- Effects and Complications
- Can Schizophrenia be Prevented?
- Risk Factors
- Childhood Schizophrenia
- Hearing Voices
- Managing Symptoms
- Movement Disorders
- Schizophrenia and Suicide
- Conventional Antipsychotics
- Atypical Antipsychotics
- Split Personality
- Anxiety and Schizophrenia
- Depression and Schizophrenia
- Bipolar Disorder
- Brief Psychotic Disorder
- Shared Psychotic Disorder
- Schizotypal Personality Disorder
- Schizophreniform Disorder
- Schizoid Personality
- Delusional Disorder
- Substance Abuse
- Schizoaffective Disorder
- Schizophrenia and Self Injury
Schizophrenia Linked To Yeast Infections
Men who have a history of battling a Candida yeast infection were more likely to suffer from schizophrenia than those without the disorder, according to a new study conducted by Johns Hopkins researchers.
Researchers also claim that women with schizophrenia and Candida tested worse on standard memory tests than those with no history of the yeast condition.
Despite these initial findings, however, researchers caution that lifestyle factors, immune health and the gut-brain connection could also contribute to the rising concern of memory issues and schizophrenia.
"It's far too early to single out Candida infection as a cause of mental illness or vice versa," said Emily Severance, Ph.D., assistant professor of pediatrics. "However, most Candida infections can be treated in their early stages, and clinicians should make it a point to look out for these infections in their patients with mental illness."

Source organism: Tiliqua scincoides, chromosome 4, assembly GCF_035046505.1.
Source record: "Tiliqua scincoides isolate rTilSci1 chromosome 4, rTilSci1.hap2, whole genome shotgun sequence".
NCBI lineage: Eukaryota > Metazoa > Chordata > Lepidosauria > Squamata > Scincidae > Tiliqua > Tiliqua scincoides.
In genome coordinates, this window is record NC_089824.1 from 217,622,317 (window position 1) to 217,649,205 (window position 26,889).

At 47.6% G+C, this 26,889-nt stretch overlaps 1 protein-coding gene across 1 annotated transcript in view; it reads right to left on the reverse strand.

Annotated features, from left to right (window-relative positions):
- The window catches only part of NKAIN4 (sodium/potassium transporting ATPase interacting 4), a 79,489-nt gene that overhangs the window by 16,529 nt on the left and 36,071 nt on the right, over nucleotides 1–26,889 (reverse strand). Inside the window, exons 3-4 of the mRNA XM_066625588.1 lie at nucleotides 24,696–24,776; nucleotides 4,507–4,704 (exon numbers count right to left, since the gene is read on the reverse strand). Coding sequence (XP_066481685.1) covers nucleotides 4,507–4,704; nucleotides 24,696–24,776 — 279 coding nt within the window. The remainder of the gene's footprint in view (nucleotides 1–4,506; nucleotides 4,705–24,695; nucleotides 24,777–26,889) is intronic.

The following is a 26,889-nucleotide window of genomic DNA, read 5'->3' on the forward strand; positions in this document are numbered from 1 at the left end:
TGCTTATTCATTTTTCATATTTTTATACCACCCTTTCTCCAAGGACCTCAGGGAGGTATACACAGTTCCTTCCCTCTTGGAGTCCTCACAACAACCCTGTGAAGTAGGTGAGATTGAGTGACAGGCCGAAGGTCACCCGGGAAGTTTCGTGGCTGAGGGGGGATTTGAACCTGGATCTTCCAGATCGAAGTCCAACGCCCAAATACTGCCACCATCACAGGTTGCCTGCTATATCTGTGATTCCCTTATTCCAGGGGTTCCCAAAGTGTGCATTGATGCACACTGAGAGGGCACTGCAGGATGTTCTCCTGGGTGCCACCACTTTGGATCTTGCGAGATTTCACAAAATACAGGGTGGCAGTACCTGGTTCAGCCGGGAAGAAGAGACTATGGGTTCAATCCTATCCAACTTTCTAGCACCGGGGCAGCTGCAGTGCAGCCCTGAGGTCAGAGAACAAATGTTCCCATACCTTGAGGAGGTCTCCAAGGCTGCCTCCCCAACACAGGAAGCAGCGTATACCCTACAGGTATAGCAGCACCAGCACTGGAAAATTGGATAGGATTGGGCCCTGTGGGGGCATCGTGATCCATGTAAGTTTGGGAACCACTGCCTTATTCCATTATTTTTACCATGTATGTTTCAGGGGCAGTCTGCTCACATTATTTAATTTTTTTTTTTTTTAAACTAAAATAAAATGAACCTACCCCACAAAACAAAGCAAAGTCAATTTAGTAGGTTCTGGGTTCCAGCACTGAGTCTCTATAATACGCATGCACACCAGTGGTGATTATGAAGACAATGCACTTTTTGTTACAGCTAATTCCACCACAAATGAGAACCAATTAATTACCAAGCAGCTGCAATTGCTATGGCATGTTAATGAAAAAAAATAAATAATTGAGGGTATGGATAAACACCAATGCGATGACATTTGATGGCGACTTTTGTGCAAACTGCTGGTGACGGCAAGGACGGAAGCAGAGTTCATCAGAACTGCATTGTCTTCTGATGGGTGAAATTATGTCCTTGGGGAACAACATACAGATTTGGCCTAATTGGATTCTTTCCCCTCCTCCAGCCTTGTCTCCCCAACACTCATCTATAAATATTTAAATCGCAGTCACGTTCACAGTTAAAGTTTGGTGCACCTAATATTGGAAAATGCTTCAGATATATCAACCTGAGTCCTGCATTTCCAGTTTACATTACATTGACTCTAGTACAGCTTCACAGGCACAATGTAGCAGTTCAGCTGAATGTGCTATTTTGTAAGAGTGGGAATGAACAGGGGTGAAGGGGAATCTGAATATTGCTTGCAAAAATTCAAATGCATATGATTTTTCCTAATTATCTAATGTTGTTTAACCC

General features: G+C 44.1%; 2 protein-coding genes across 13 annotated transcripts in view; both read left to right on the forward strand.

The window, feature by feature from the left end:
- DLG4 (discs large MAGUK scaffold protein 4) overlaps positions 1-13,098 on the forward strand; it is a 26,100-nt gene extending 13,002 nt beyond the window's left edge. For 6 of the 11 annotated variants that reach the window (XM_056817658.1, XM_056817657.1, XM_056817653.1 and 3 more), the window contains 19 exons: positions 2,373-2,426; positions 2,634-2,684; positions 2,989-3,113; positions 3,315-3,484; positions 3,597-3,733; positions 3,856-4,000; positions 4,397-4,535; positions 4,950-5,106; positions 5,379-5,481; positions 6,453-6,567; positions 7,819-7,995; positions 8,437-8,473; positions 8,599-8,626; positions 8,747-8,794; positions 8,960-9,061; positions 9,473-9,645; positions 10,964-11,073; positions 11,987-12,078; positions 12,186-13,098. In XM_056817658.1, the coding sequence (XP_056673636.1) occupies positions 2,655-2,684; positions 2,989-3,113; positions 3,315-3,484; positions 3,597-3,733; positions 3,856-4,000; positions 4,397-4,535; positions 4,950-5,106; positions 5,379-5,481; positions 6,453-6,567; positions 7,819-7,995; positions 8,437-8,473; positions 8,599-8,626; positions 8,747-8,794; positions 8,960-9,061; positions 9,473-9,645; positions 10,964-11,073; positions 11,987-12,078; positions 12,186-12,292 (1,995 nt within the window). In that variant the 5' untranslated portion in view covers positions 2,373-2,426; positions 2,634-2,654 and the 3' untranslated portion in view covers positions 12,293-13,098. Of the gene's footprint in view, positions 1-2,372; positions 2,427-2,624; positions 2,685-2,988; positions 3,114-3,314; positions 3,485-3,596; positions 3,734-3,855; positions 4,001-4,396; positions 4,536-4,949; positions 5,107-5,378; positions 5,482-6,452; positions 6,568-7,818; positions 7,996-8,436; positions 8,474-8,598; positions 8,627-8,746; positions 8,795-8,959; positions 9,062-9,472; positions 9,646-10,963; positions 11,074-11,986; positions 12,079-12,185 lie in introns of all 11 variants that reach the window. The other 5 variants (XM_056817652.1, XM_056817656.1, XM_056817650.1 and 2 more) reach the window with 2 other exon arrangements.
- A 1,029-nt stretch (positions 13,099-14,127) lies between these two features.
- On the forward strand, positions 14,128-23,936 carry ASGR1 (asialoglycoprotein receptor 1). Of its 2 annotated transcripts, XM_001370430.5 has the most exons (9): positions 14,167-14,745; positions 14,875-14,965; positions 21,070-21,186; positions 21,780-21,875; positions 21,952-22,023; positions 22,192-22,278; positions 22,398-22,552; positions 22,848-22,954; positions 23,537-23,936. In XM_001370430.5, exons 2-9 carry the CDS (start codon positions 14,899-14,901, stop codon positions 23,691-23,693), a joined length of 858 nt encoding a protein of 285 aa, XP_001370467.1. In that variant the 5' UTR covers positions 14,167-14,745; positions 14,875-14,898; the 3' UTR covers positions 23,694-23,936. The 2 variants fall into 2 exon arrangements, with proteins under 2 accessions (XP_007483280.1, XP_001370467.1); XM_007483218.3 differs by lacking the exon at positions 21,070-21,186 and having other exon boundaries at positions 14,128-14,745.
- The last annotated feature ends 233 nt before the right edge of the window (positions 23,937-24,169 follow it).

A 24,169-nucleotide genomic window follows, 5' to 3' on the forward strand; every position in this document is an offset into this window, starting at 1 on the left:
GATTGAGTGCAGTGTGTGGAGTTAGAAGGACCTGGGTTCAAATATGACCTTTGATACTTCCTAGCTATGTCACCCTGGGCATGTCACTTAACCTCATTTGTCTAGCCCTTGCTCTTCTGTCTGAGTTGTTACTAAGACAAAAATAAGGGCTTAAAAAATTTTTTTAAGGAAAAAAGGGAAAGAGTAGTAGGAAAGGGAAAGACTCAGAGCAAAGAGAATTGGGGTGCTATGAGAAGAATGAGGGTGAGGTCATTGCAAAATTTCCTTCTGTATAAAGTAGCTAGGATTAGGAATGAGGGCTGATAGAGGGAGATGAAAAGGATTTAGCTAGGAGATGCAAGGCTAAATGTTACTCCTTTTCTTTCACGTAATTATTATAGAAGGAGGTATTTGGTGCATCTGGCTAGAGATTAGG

The yeast-like fungus Candida is naturally occurring in the digestive tract. When it overgrows, however, it can cause a number of complicated health conditions. In extreme cases, Candida can enter the bloodstream and pose dangerous risks.
Researchers studied Candida’s potential association with mental illness because recent evidence pointed towards a link between schizophrenia and immune system issues. Patients with poor immune systems are often more prone to fungal infections.
"Because Candida is a natural component of the human body microbiome, yeast overgrowth or infection in the digestive tract, for example, may disrupt the gut-brain axis,” said Severance. “This disruption in conjunction with an abnormally functioning immune system could collectively disturb those brain processes that are important for memory."
Typically the body prevents Candida overgrowth via healthy bacteria and a properly functioning immune system. Additional prevention methods include consuming foods and beverages with minimal sugar, avoiding antibiotics when possible and maximizing healthy hygiene habits.
Source: Johns Hopkins Medicine